two key components: senior management commitment and HACCP–an approach
to food safety that identifies where a likely health hazard may occur,
then establishes and maintains safety measures to prevent the hazard
Each clause of the standard begins with a “statement of intent” to which
a company must comply to be certified. Within the standard are certain
fundamental requirements that relate to systems that are crucial to the
establishment and operation of an effective food safety program. These
fundamental requirements together with the statement of intent specify
the criteria against which the audit will be carried out. The clauses
that are deemed fundamental are:
• Clause 1–”Senior management commitment and
• Clause 2–”The food safety plan–HACCP”
• Clause 3.5–”Internal audits”
• Clause 3.8–”Corrective and preventive action”
• Clause 4.3.1–”Layout, product flow and
• Clause 4.9–”Housekeeping and hygiene”
• Clause 5.2–”Handling requirements for
specific materials–Materials containing allergens and identity
• Clause 6.1–”Control of operations”
• Clause 7.1–”Training”
Safe Quality Food 2000 Code
The SQF 2000 Code is designed for use in all sectors of the food
industry as a HACCP-based quality management system to reduce the
incidence of unsafe food reaching the marketplace. It is a food safety
program that also covers product quality. It offers benefits to
suppliers and buyers at all links in the food supply chain by addressing
the buyer’s food safety and quality requirements, and provides a
solution for the suppliers.
First launched in 1994, The Food Marketing Institute acquired the rights
to the SQF program in 2003 and established the SQF Institute (SQFI)
division to manage the program. Now in its sixth edition, SQF 2000 Code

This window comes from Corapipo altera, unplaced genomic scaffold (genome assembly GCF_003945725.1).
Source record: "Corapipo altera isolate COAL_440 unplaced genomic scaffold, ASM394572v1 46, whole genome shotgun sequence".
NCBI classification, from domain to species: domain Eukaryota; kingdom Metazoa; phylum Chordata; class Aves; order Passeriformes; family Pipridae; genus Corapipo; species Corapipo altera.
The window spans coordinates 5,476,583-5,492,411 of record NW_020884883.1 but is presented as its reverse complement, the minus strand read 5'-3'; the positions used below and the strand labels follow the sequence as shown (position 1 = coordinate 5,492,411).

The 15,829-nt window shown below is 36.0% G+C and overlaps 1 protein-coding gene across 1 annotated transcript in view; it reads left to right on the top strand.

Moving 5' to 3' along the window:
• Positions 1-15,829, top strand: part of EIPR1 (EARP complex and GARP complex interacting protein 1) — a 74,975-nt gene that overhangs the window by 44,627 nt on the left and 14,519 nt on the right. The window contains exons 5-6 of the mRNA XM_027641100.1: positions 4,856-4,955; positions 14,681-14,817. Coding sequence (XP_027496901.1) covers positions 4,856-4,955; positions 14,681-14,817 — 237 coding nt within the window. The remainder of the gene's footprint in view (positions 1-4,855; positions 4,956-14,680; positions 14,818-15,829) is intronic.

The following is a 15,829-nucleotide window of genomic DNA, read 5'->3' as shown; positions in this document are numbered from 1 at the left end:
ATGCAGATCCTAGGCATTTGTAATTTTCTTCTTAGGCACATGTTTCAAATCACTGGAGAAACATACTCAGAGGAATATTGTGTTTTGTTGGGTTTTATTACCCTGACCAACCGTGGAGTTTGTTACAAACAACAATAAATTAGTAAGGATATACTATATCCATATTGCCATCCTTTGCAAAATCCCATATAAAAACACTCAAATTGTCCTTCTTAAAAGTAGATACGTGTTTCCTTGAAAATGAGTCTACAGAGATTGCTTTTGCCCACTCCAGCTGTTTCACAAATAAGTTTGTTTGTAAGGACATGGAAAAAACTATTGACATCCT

is recognized by GFSI as meeting its benchmark requirements. It is the
only GFSI-recognized certification system that links primary production
certification to food manufacturing, distribution, and agent/broker
The program provides independent certification that a supplier’s food
safety and quality management system complies with international and
domestic food safety regulations. This enables suppliers to help assure
their customers that food has been produced, processed, prepared, and
handled according to the highest possible standards, at all levels of
the supply chain.
Levels of certification
The SQF 2000 Code is divided into three certification levels: Level 1
covers food safety fundamentals; at Level 2, certified HACCP food safety
plans are recognized by GFSI; and at Level 3, comprehensive food safety
and quality management system actions exceed the GFSI benchmark
The SQF program has many unique features that help ensure trust and
consistency in the auditing process. Certification bodies that are
licensed by the SQFI to perform SQF audits are subject to regular
assessments of their certification and audit activities by
internationally recognized accreditation bodies licensed by SQFI.
Auditors are only permitted to perform audits in the food industry
sectors for which they have been registered, and in which they have
extensive expertise and experience.
ISO 22000–”Food safety management systems–Requirements for any
organization in the food chain” specifies the requirements for a
food-safety management system that combines the following generally
recognized key elements to ensure food safety along the food chain, up
to the point of final consumption: interactive communication, system
management, prerequisite programs, and HACCP principles.
The ISO 22000 standard delivers a common global framework of safety